Perhaps the biggest need for Christians in the USA is to develop less of a trust in the federal and state governments and more of a biblical posture toward government.
Do you see the government connected to the “powers” or is the government — local, state, federal — neutral? Is it inspired by the powers? Does government have a natural proclivity toward the powers?
John Howard Yoder’s last book, published posthumously on the basis of his lectures in Warsaw (Poland), Nonviolence – a Brief History: The Warsaw Lectures , devotes a lecture to the “powers.”
There have been two big postures toward what Paul means by the “principalities, powers and authorities.” First, the conservative view is to connect them/it to demons and to see them as defeated spiritually. Second, the liberal view is to connect them to outmoded beliefs in archangels and the sooner we get beyond that kind of thinking the better.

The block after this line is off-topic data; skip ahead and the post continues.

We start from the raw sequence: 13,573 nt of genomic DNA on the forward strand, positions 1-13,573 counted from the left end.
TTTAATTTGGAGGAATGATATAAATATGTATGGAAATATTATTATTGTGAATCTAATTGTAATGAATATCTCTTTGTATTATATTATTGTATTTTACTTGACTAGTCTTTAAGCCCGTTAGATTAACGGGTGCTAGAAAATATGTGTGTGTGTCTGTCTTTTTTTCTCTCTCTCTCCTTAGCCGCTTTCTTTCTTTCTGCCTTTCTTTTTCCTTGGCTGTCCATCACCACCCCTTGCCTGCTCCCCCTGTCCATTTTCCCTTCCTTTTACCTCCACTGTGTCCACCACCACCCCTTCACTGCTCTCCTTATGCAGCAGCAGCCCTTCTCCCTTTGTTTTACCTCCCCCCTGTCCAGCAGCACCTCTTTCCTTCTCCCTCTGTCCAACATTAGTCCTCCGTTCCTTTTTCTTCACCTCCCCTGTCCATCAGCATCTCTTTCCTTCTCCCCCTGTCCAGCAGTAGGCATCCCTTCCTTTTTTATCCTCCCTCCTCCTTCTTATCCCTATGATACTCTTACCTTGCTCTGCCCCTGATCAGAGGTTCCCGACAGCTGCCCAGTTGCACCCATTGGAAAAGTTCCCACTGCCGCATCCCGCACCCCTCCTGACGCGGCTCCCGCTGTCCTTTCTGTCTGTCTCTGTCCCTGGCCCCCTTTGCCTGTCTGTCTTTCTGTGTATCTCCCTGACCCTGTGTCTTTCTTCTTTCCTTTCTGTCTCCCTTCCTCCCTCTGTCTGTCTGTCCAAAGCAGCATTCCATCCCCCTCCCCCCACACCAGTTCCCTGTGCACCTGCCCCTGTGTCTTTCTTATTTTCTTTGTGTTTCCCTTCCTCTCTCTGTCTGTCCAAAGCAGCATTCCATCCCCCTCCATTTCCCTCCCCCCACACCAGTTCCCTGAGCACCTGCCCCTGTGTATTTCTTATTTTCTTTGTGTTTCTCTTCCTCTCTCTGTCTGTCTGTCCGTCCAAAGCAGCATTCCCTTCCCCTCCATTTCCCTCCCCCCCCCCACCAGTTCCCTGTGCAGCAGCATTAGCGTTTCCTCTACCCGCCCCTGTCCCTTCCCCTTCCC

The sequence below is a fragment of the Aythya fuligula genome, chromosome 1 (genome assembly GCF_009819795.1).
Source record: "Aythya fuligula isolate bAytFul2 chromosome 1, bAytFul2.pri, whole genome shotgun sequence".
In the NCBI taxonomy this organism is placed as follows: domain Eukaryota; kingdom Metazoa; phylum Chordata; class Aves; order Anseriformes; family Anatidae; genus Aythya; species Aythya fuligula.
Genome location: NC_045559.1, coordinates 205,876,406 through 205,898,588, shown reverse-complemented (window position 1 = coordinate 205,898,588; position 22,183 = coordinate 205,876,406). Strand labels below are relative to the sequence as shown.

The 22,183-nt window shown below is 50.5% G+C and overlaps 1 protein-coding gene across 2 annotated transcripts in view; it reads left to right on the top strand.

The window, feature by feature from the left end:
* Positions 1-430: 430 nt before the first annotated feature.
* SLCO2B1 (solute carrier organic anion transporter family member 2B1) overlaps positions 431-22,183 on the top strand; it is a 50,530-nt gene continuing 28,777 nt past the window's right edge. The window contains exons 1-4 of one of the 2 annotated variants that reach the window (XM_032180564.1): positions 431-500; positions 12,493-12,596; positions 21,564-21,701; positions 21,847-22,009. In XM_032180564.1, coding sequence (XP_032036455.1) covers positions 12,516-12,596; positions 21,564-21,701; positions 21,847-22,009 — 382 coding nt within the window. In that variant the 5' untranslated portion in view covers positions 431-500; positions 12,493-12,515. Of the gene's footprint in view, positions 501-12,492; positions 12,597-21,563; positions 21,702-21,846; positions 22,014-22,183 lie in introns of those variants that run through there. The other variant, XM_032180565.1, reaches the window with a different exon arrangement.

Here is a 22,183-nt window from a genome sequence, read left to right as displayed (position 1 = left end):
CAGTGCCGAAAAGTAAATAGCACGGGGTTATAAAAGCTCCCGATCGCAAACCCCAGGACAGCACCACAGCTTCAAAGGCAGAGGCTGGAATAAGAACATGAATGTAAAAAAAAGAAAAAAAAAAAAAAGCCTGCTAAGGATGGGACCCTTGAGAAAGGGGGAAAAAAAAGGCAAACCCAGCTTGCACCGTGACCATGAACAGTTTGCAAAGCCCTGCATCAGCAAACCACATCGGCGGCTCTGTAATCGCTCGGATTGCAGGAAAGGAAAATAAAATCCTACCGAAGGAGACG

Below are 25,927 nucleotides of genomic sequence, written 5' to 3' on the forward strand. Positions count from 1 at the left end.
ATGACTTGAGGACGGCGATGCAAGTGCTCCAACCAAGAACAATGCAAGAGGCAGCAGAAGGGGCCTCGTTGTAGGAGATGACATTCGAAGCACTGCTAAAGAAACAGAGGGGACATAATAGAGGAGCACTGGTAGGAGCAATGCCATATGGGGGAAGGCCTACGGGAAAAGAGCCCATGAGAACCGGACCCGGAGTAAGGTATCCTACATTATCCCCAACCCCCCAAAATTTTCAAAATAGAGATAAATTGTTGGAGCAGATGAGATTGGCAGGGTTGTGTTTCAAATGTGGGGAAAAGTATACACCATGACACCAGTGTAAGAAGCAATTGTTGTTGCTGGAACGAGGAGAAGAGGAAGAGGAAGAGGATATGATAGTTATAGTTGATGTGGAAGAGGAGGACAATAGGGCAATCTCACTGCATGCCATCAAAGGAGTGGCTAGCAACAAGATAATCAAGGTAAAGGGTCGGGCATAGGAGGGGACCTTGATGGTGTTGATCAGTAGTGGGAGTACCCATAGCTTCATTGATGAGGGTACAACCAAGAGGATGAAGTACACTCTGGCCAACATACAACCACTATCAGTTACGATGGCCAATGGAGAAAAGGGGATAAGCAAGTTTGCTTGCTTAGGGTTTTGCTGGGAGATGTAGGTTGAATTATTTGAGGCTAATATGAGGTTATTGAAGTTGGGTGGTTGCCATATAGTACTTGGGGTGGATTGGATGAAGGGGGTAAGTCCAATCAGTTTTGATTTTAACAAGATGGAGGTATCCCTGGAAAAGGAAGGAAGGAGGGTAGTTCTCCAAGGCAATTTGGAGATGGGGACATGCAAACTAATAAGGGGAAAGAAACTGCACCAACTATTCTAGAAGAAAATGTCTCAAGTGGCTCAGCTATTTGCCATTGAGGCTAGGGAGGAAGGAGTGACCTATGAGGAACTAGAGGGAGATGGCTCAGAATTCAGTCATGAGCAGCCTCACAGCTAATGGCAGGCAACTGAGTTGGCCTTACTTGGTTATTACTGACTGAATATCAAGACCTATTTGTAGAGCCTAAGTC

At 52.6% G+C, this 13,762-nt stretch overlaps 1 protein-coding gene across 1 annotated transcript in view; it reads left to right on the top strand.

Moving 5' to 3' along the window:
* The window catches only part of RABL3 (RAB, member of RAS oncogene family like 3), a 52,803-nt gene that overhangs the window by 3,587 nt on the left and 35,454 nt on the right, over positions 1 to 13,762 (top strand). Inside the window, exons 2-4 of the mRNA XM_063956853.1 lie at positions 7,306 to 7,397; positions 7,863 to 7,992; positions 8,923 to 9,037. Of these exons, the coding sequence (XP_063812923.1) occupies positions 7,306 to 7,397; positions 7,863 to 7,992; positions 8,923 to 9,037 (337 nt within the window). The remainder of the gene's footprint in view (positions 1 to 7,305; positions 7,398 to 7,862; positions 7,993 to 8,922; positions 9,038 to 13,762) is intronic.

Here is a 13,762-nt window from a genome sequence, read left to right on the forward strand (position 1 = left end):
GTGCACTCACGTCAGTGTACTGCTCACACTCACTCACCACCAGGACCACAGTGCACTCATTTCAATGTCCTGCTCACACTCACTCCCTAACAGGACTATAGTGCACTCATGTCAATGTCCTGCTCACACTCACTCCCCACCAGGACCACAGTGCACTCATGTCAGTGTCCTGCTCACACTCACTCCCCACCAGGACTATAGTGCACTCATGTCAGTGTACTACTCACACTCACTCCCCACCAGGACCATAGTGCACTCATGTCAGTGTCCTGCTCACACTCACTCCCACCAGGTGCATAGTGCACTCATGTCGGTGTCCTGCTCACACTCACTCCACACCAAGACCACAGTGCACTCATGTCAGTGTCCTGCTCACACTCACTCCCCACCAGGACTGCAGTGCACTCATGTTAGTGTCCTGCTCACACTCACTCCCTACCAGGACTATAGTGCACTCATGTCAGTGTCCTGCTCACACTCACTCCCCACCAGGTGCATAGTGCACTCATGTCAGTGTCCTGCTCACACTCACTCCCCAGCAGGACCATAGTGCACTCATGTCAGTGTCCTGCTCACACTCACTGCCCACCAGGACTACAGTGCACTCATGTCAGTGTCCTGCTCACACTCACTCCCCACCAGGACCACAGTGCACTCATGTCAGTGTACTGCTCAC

Yoder knows the work of Hendrik Berkhof, a Reformed theologian of the Nazi years, who examined the “powers” in a powerful book (Christ and the Powers). The powers are creatures of God; they are created to serve God and mankind; they are fallen but not destroyed. They have become instruments of subjugation and oppression. The best word for the “powers” in our language is “structures.” They are corrupted or can be corrupted.
Jesus was both victim of the powers and a victor over the powers.
To confess Jesus as Lord, therefore, is not just personal; it is cosmic. The gospel is cosmic. It assaults the idolatrous desires of the powers.
The solution to the powers is not to redeem them but to form an alternative community under the Lord Jesus Christ. Our confession and our community is a witness to the defeat of the powers.